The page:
Waves also have properties associated with them, but they're generally different from particles. First, there's amplitude, which is, in a simple sense, the height of the wave. There's also frequency, which is how many oscillations a wave makes per second. Frequency and amplitude together determine the energy of the wave (with the energy being proportional to the frequency and the square of the amplitude). Classically, the amplitude and frequency of a wave are both continuous, so a wave with a given frequency can have any value of energy.

Waves also translate in space differently from particles. Instead of simply following straight lines, waves spread out. If a wave passes through a long, narrow corridor, it will spread out at wide angles when it leaves, unlike how a bunch of particles going through the corridor would act. In fact, waves act in the opposite manner to particles in this case as the thinner the corridor is, the more the wave spreads out upon leaving. This phenomenon is known as diffraction.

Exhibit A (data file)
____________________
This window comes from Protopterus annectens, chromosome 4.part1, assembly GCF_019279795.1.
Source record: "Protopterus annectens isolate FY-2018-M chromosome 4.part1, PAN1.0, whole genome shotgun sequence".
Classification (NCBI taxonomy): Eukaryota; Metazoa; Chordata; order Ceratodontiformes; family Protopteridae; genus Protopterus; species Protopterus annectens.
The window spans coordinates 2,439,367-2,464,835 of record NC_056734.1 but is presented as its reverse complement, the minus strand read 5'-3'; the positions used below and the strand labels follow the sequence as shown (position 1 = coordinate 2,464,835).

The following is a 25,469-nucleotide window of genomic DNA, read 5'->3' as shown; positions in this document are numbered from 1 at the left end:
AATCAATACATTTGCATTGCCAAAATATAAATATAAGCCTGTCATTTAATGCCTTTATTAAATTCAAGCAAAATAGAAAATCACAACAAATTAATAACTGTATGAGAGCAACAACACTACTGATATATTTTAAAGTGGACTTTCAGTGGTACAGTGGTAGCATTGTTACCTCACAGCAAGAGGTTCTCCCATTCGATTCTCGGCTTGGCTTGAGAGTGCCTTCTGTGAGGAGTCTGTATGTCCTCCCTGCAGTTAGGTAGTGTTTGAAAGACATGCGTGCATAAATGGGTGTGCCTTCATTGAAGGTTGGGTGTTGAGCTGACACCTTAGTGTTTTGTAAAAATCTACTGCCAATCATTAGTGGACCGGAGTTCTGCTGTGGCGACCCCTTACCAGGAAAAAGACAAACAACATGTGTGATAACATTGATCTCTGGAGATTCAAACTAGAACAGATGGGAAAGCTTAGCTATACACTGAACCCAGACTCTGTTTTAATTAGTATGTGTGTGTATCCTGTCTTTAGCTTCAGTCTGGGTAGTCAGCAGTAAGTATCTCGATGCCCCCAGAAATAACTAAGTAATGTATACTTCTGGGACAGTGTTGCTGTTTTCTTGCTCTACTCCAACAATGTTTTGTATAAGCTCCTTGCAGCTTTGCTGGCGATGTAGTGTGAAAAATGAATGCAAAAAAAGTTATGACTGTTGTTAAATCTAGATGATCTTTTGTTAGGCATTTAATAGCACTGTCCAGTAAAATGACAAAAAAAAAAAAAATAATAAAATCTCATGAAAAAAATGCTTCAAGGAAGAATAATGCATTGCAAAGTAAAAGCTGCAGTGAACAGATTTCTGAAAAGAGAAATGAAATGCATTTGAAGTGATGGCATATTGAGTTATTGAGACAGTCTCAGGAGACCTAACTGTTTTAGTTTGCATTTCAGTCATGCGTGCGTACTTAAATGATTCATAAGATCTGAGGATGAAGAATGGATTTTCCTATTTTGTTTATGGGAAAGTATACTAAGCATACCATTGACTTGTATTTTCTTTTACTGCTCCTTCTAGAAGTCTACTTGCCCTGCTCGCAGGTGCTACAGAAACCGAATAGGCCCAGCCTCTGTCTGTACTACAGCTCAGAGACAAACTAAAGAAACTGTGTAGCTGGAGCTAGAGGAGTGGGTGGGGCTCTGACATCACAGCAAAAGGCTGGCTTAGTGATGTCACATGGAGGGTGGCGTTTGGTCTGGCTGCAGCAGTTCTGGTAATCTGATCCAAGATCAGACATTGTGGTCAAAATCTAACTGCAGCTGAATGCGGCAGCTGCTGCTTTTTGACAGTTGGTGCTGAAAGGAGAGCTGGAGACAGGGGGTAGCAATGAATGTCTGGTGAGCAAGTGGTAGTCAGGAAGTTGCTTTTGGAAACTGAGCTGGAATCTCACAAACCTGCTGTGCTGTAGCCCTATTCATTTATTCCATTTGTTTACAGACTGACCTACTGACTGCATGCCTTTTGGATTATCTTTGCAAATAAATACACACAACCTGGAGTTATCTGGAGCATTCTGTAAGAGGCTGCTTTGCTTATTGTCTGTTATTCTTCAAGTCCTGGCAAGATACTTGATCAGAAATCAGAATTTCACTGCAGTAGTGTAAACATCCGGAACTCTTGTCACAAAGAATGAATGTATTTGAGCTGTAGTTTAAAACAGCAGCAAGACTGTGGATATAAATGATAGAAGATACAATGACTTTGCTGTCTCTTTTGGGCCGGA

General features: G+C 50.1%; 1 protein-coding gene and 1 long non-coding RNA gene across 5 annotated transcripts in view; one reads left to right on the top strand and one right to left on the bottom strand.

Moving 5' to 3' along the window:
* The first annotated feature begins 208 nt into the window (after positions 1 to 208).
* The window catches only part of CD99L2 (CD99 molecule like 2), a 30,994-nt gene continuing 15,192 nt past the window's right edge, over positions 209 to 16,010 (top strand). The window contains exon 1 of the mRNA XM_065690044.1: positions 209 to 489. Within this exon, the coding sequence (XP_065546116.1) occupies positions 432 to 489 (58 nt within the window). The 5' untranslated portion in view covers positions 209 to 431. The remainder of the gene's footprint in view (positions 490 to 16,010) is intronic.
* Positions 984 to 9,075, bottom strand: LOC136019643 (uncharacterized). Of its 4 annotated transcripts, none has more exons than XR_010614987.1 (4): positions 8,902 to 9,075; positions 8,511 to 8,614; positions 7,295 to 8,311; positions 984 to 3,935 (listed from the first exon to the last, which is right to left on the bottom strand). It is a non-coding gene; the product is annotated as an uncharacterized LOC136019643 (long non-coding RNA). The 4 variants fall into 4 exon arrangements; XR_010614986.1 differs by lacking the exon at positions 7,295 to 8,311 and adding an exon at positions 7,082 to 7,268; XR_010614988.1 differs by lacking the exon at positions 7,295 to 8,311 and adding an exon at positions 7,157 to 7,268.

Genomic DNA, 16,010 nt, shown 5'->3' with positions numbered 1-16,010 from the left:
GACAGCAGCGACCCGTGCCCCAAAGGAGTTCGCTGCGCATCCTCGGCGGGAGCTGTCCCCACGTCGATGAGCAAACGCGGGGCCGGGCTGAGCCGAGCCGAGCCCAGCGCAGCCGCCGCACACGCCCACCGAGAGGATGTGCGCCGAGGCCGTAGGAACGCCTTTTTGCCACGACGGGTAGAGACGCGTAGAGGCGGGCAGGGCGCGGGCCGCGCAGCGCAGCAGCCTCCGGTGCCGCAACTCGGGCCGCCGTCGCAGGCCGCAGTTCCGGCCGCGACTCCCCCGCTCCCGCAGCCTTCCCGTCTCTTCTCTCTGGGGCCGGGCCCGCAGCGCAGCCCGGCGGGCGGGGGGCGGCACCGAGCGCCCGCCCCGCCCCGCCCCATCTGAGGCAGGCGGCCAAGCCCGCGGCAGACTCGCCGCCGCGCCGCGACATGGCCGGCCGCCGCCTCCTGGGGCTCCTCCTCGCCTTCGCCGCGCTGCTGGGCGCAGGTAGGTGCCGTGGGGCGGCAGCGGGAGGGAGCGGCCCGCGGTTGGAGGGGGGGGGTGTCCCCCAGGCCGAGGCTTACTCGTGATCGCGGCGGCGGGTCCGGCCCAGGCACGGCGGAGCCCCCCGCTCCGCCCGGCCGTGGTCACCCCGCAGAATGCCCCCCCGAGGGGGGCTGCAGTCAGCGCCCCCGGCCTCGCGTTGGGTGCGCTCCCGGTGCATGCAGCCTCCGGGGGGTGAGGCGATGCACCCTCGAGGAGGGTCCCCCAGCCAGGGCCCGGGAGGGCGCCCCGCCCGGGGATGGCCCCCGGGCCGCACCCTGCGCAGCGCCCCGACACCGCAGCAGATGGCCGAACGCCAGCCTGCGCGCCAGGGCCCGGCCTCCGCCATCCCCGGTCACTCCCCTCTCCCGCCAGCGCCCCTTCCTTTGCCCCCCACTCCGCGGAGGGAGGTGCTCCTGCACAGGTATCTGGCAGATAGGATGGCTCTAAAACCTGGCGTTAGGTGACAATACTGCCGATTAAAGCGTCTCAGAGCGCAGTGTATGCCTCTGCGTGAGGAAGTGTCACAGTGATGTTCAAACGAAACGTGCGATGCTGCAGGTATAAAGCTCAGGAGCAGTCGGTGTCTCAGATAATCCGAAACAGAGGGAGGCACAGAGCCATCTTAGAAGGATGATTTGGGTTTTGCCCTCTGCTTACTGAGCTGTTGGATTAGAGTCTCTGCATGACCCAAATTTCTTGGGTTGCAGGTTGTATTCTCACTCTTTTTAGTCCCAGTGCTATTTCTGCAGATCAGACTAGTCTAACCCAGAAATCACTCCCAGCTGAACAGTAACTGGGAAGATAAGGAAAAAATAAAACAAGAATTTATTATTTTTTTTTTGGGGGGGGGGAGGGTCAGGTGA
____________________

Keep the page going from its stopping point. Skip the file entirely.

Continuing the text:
* * * * *

Classically, light was always seen as a wave. It showed all the expected properties of waves, having a measurable frequency, diffracting, etc. But eventually a problem was found: Light of a given frequency could only have quantized energy. What this means is that essentially if you have light that's all of one frequency, there are only certain set values of its total energy that it can have. For instance, it might be allowed to have energy of 1.1 eV, 2.2 eV, 3.3 eV, and so on, but it could never have an energy of 1.5 eV or 0.5 eV unless some of it is at a different frequency.

This also meant that there was a minimum energy that light could have. If light were made out of particles (what we now call photons), this could be explained quite easily: Each particle would have energy equal to a constant times its "frequency," and they added together to form the total energy of the light. The problem was that particles classically couldn't have frequency.

So we were left with a contradiction, and had to form a new theory. Light had properties of both particles and waves. But was it particles that traveled like waves, or maybe waves that just happened to be quantized somehow? Further experiments were necessary to determine what exactly was going on.

The most famous of these experiments was the Double-Slit Experiment. In this experiment, light first diffracts out of one slit, allowing it to spread out and hit two more slits. The light that passes through each of these slits diffracts again, and the wave then hits a detector.